Daily Commentary

Providing succinct, entertaining and savvy thinking on global capital markets. Our goal is to provide discerning investors the most essential information and commentary to stay in tune with what's happening in the markets, while providing unique perspectives on essential financial issues. And just as important, Fisher Investments MarketMinder aims to help investors discern between useful information and potentially misleading hype.


Own Up to the Ownership Effect

Editors’ Note: This article mentions several individual securities in the course of discussing a broader subject. Please note that MarketMinder doesn’t make individual security recommendations. Any reference to them is solely incidental to the article’s discussion.

In my interactions with investors, I often find some who own a lot of a single stock—many even admit the holding is much more concentrated than they know is wise. Every now and then they think about selling it. Maybe some of it. Maybe all of it. But the decision very often runs aground when the investors consider when to diversify. Enter the endowment effect, or “ownership effect”—investors’ reluctance to part with a stock they already own. They find reasons to wait or defer for another day. But this is dangerous, and if you are doing this, owning up to how the ownership effect is skewing your thinking can help you refocus—and get better diversified.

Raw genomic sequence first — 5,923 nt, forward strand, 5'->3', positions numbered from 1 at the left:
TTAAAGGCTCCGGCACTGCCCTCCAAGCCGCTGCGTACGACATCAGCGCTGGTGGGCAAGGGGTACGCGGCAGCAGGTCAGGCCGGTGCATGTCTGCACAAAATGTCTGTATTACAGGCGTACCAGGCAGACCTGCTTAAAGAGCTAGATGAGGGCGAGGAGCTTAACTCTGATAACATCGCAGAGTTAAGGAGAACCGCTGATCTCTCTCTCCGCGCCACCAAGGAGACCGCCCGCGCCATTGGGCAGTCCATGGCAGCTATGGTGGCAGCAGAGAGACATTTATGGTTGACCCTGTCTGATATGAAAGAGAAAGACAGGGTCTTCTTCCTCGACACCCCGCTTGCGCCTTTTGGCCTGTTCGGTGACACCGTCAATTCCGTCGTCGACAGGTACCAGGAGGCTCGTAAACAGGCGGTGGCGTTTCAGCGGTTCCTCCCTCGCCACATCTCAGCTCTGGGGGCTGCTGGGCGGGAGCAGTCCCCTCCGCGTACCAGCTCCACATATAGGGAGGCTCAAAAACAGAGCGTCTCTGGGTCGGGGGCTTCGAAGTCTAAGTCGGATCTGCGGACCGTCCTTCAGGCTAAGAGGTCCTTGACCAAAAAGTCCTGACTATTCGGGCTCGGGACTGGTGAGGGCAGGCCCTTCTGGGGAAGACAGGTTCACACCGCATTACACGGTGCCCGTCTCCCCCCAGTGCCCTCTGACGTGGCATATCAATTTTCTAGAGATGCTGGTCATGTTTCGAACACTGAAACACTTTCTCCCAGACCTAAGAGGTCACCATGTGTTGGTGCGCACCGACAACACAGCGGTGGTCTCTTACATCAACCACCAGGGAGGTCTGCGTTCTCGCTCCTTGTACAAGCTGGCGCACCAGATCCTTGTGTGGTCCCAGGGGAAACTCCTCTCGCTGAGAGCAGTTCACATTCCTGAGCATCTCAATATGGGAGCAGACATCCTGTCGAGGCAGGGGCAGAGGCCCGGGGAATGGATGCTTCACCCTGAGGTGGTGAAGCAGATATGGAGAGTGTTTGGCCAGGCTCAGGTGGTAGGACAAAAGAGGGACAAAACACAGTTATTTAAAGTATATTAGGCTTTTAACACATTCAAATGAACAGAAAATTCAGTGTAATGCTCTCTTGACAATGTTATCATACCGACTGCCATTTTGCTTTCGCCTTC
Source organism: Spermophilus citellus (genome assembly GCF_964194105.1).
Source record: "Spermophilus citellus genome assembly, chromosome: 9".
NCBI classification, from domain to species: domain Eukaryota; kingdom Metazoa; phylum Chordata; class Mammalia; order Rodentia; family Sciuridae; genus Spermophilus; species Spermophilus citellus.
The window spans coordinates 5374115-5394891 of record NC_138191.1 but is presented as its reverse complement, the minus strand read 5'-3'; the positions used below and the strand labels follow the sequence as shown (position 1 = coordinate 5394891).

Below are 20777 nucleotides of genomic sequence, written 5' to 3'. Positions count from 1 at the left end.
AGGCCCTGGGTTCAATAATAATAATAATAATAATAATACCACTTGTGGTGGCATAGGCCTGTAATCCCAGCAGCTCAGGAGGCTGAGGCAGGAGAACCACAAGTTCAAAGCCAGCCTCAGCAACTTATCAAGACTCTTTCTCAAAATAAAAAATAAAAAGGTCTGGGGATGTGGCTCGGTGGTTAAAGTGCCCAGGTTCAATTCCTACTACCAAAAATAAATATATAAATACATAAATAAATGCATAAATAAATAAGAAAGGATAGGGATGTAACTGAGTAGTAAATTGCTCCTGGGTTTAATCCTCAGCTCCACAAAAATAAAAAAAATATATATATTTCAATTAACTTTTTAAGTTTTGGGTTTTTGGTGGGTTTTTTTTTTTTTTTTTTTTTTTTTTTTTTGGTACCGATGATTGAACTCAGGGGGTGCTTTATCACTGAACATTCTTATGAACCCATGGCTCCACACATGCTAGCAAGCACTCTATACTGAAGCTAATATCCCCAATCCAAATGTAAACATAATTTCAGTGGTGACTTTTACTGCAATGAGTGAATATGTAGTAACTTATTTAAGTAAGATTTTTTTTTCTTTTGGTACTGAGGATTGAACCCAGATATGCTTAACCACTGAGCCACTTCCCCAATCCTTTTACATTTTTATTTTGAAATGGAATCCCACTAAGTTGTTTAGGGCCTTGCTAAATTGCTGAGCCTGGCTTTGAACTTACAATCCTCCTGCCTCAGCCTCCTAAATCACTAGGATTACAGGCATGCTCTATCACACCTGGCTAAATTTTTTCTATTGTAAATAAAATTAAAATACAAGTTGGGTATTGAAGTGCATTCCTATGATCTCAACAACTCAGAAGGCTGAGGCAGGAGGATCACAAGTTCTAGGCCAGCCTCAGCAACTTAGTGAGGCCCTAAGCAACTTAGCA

In my experience, investors with concentrated positions tend to think in one of two ways, usually depending on how their large holding has done lately:

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Checking In on PMIs, US Durable Goods and UK Retail Sales

As we approach Q1’s close, discussions about the global economy’s health abound. Besides ongoing concerns about rising prices, supply bottlenecks and COVID outbreaks, Russia’s invasion of Ukraine added a new wildcard. While dour projections are myriad, it is important to focus on actual data—and we got a bunch last week. Here we break down both the numbers and the broad reaction to them.

March PMIs Flash Some Positive Signs

First up: S&P Global’s March flash purchasing managers’ indexes (PMIs)—the artists formerly known as IHS Markit PMIs.[i] Despite a few soft patches, they broadly showed continued growth across the developed world.

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Our Perspective on the Nascent Rebound